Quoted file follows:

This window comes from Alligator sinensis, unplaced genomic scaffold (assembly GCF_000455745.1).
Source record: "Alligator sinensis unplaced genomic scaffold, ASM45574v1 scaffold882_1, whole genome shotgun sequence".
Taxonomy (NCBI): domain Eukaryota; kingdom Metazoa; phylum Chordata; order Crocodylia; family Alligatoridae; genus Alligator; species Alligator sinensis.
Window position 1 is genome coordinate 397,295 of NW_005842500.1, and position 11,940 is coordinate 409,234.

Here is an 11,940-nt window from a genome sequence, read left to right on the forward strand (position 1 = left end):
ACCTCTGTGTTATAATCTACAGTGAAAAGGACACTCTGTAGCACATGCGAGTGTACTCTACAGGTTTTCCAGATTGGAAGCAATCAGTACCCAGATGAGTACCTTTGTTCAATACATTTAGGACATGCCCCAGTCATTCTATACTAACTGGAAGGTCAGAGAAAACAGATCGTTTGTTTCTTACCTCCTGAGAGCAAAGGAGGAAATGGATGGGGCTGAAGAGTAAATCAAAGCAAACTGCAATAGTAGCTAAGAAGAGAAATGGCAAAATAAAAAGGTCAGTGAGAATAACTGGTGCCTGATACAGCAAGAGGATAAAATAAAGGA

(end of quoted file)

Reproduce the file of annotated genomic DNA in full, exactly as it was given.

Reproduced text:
This window comes from Alligator sinensis, unplaced genomic scaffold (assembly GCF_000455745.1).
Source record: "Alligator sinensis unplaced genomic scaffold, ASM45574v1 scaffold882_1, whole genome shotgun sequence".
Taxonomy (NCBI): domain Eukaryota; kingdom Metazoa; phylum Chordata; order Crocodylia; family Alligatoridae; genus Alligator; species Alligator sinensis.
Window position 1 is genome coordinate 397,295 of NW_005842500.1, and position 11,940 is coordinate 409,234.

Here is an 11,940-nt window from a genome sequence, read left to right on the forward strand (position 1 = left end):
ACCTCTGTGTTATAATCTACAGTGAAAAGGACACTCTGTAGCACATGCGAGTGTACTCTACAGGTTTTCCAGATTGGAAGCAATCAGTACCCAGATGAGTACCTTTGTTCAATACATTTAGGACATGCCCCAGTCATTCTATACTAACTGGAAGGTCAGAGAAAACAGATCGTTTGTTTCTTACCTCCTGAGAGCAAAGGAGGAAATGGATGGGGCTGAAGAGTAAATCAAAGCAAACTGCAATAGTAGCTAAGAAGAGAAATGGCAAAATAAAAAGGTCAGTGAGAATAACTGGTGCCTGATACAGCAAGAGGATAAAATAAAGGA